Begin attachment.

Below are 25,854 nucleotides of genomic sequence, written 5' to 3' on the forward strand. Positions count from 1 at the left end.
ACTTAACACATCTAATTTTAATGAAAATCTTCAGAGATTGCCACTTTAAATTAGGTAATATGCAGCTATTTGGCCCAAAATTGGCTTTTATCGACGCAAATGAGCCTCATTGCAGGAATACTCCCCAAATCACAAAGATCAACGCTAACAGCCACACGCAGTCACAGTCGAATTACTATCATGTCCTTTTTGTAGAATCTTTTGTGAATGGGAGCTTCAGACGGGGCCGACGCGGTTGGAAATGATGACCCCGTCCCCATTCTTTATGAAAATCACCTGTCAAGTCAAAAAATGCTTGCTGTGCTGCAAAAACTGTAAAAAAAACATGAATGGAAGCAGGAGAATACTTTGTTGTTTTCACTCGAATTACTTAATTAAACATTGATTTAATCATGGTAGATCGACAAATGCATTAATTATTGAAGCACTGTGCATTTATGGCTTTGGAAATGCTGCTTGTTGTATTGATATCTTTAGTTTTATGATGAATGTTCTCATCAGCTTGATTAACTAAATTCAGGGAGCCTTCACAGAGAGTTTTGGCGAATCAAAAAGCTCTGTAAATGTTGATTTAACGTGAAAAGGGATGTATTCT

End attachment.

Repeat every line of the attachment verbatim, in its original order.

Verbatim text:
Below are 25,854 nucleotides of genomic sequence, written 5' to 3' on the forward strand. Positions count from 1 at the left end.
ACTTAACACATCTAATTTTAATGAAAATCTTCAGAGATTGCCACTTTAAATTAGGTAATATGCAGCTATTTGGCCCAAAATTGGCTTTTATCGACGCAAATGAGCCTCATTGCAGGAATACTCCCCAAATCACAAAGATCAACGCTAACAGCCACACGCAGTCACAGTCGAATTACTATCATGTCCTTTTTGTAGAATCTTTTGTGAATGGGAGCTTCAGACGGGGCCGACGCGGTTGGAAATGATGACCCCGTCCCCATTCTTTATGAAAATCACCTGTCAAGTCAAAAAATGCTTGCTGTGCTGCAAAAACTGTAAAAAAAACATGAATGGAAGCAGGAGAATACTTTGTTGTTTTCACTCGAATTACTTAATTAAACATTGATTTAATCATGGTAGATCGACAAATGCATTAATTATTGAAGCACTGTGCATTTATGGCTTTGGAAATGCTGCTTGTTGTATTGATATCTTTAGTTTTATGATGAATGTTCTCATCAGCTTGATTAACTAAATTCAGGGAGCCTTCACAGAGAGTTTTGGCGAATCAAAAAGCTCTGTAAATGTTGATTTAACGTGAAAAGGGATGTATTCT